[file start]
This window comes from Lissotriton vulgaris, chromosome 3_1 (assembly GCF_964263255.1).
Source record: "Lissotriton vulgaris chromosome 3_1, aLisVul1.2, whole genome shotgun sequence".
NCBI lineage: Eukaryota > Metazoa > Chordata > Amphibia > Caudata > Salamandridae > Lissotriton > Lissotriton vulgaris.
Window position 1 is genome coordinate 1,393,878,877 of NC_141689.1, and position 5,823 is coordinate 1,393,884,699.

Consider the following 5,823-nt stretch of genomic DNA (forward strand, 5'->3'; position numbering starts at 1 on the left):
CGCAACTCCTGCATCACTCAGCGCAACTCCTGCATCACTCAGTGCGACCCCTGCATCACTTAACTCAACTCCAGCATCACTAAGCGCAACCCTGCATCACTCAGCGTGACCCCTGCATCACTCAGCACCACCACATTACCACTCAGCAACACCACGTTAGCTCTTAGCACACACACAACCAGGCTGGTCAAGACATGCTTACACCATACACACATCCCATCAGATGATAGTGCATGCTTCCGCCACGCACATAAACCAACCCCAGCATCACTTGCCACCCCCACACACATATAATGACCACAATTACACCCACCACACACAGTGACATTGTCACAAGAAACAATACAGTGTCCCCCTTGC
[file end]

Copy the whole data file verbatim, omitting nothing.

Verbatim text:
This window comes from Lissotriton vulgaris, chromosome 3_1 (assembly GCF_964263255.1).
Source record: "Lissotriton vulgaris chromosome 3_1, aLisVul1.2, whole genome shotgun sequence".
NCBI lineage: Eukaryota > Metazoa > Chordata > Amphibia > Caudata > Salamandridae > Lissotriton > Lissotriton vulgaris.
Window position 1 is genome coordinate 1,393,878,877 of NC_141689.1, and position 5,823 is coordinate 1,393,884,699.

Consider the following 5,823-nt stretch of genomic DNA (forward strand, 5'->3'; position numbering starts at 1 on the left):
CGCAACTCCTGCATCACTCAGCGCAACTCCTGCATCACTCAGTGCGACCCCTGCATCACTTAACTCAACTCCAGCATCACTAAGCGCAACCCTGCATCACTCAGCGTGACCCCTGCATCACTCAGCACCACCACATTACCACTCAGCAACACCACGTTAGCTCTTAGCACACACACAACCAGGCTGGTCAAGACATGCTTACACCATACACACATCCCATCAGATGATAGTGCATGCTTCCGCCACGCACATAAACCAACCCCAGCATCACTTGCCACCCCCACACACATATAATGACCACAATTACACCCACCACACACAGTGACATTGTCACAAGAAACAATACAGTGTCCCCCTTGC